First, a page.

In 2009, RURA set up the Rwanda Internet Exchange (RINEX) to connect ISPs and enable the routing of local internet communications through a central exchange point without having to pass through international networks.[30] ISPs can also opt to connect via RINEX to the international internet. The aim, ostensibly, is to make intra-Rwandan internet communications cheaper and faster, though such control over internet traffic has the potential to facilitate efforts to systematically censor or monitor domestic online communications. As of the end of 2013, only five ISPs exchange internet traffic via RINEX,[31] and the price for national access remained the same as for international access.[32]

Limits on Content: 

In 2012 and early 2013, a number of independent online news outlets and opposition blogs were intermittently inaccessible in Rwanda, though it is uncertain whether the disruptions were due to deliberate government interference, as was the case in past years, or to technical issues. Nevertheless, users increased their engagement with social media tools in the past year and have become more vocal in criticizing the government.

While the government of Rwanda has been committed to expanding access to ICTs across the country, it has also simultaneously endeavored to restrict the types of content that users can access, particularly news content of oppositional nature. For example, in June 2010 the Media High Council ordered the website of the online version of the independent paper Umuvugizi to be blocked after its print version was suspended in April 2010, arguing that the ban on the newspaper applied to the online version as well.[33] Umuvugizi was unblocked after its six-month suspension period had expired, though it has reportedly experienced periodic blocking in the years since, including in 2012 and early 2013.[34] Some opposition sites continue to be blocked on some ISPs as of early 2013,[35] including Umusingi and Inyenyeri News,[36] which were both first blocked in 2011. Umusingi’s content can still be accessed on its Facebook page,[37] and other news sites that have been sporadically blocked can still be accessed through their associated blogs.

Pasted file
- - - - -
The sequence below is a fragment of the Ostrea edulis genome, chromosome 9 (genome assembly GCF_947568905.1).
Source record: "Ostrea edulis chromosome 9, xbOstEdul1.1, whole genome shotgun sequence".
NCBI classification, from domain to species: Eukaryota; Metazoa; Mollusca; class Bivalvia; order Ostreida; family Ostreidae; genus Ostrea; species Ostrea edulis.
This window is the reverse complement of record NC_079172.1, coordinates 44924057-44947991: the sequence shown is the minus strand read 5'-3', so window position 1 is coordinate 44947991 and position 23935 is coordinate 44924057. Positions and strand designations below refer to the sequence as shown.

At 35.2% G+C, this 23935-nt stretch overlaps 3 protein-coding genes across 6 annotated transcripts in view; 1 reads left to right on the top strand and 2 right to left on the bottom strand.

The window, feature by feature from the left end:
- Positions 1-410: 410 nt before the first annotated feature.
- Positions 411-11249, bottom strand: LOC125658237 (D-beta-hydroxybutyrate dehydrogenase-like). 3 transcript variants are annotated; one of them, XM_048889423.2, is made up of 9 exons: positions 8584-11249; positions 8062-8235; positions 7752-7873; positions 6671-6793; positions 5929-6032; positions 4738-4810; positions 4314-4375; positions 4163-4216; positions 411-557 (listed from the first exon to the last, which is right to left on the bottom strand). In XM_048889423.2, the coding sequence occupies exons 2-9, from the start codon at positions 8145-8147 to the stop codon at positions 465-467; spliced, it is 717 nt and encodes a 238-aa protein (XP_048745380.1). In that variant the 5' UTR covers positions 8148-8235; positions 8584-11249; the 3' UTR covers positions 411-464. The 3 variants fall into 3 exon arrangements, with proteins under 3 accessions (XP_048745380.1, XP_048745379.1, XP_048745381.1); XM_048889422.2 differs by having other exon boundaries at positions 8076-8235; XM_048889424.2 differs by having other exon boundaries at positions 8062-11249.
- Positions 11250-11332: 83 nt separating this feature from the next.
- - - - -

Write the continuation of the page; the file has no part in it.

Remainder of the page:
Meanwhile, social-networking sites such as YouTube, Facebook, Twitter, and international blog-hosting services are freely available. The websites of international human rights organizations such as Freedom House, Amnesty International, and Human Rights Watch, as well as the online versions of media outlets like the BBC, Le Monde, Radio France Internationale, the New York Times, and many others are freely accessible. Websites of national news outlets are also easily accessible. These include the web versions of state-run media and pro-government outlets as well as independent outlets such as The Rwanda Focus, Rushyashya, The Chronicles, Umusanzu and Rwanda Dispatch. Most radio stations are accessible online, either through their own websites and blogs, or through social media.

As a result of the more limited space for press freedom in the traditional media sphere, Rwandan media outlets are increasingly going online to avoid government control or suspension as well as heavy production costs.[38] Nonetheless, the economic environment for online news websites remains a challenge for independent outlets, particularly in comparison to their state-run counterparts that receive income from government advertisements and direct subsidies.